The dust cloud staining the sky beyond the watercourse was too thick yet moving too slow to be stirred up by wild beasts. It could only mark the travels of another band. He'd known they'd meet their brothers and sisters in this part of the land, but he couldn't have known until now it would be tonight.
He must speak to his people of the way things were in the world, and between men. They had heard it all before, of course, but the elder who taught him the tradition insisted it was an important one. And his people seemed to find it comforting to hear the familiar tales retold.
The sun was the width of three fingers above the far edge of the great plain when they reached the banks of the narrow river. The other band was making for the further bank a few miles downstream from the place the chief had selected. They would come together the next day, as was proper.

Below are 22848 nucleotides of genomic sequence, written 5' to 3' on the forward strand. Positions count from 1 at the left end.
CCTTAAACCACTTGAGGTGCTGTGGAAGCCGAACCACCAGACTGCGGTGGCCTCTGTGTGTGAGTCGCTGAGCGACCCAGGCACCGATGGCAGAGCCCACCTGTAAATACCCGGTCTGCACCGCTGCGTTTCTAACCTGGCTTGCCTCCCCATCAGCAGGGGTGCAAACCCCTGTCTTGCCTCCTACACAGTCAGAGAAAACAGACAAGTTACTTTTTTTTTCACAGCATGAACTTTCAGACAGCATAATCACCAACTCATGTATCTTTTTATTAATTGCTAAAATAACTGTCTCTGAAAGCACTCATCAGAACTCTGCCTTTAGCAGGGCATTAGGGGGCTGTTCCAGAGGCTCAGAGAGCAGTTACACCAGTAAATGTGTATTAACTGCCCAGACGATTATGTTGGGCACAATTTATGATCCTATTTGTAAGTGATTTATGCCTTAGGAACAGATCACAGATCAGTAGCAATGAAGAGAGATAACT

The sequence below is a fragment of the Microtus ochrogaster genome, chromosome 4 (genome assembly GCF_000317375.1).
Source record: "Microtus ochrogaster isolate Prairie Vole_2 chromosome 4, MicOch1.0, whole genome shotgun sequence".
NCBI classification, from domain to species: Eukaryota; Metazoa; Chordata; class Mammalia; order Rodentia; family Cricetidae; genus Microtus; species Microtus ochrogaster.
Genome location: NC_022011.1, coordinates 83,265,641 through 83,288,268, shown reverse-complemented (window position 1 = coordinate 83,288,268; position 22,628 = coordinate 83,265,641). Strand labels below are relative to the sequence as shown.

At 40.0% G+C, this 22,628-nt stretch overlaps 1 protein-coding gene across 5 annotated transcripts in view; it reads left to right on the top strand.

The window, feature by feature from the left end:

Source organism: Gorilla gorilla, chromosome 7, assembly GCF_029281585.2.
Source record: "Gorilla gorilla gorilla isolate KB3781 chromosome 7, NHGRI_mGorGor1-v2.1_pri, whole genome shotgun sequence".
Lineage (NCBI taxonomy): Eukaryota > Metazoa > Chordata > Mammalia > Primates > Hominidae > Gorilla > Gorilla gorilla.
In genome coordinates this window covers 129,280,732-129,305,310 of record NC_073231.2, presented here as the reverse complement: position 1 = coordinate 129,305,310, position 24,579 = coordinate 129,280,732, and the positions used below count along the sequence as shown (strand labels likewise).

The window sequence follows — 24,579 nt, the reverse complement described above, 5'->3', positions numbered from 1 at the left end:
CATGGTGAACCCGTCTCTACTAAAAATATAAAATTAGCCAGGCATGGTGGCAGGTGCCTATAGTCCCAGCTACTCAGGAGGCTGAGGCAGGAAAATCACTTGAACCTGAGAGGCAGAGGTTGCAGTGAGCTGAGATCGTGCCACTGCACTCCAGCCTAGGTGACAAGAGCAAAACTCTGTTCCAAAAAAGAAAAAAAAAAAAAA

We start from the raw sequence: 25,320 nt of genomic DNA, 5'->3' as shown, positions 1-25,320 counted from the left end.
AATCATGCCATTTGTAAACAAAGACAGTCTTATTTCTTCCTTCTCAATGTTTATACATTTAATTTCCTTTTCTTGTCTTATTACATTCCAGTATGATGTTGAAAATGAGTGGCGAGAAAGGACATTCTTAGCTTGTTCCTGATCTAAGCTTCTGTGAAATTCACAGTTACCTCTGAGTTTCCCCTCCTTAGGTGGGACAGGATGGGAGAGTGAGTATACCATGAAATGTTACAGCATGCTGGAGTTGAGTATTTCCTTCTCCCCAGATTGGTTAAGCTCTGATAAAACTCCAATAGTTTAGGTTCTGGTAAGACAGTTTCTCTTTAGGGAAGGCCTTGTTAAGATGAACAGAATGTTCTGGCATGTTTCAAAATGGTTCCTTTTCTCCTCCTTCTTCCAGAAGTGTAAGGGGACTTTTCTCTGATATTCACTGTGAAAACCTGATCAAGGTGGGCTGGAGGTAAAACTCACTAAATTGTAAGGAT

Men and women on horses swarmed, while those who rode donkeys still straggled in. Chariots were unhitched, and the sturdy wagons were unloaded. Herds of goats, fringed by dogs and scampering children, made for the water. Behind them, the slower but much more valuable beffalow milled, barely controlled by men waving whips and a pack of huge dogs.
The chief strode now here, now there, but his people were used to this routine, and they were good at it. He smiled with quiet pride at the speed with which the domes went up. None of them had to be framed in wood or bone; they had carefully fitted wrought iron frames enough to house the entire band. Once up, the outer hides were swiftly tied on.
Cook fires were lit, and even the stragglers were settling in by now. Hunters had felled enough large game to provide a feast tonight. As they cut up the carcasses, women took the meat and roasted it on spits, or cut it up and threw the chunks into steaming pots. Everyone's belly was taut, and everyone's chin was greasy, by the time the first stars peered down at them.
Men and women sprawled in the grass, too full to move. Some of the children slept beside their mothers, while others chased each other in little circles, giggling. When the chief rose to his feet and stood beside the fire, they all quieted and turned their heads towards him. Mothers nudged their children, those old enough to understand anyway, awake.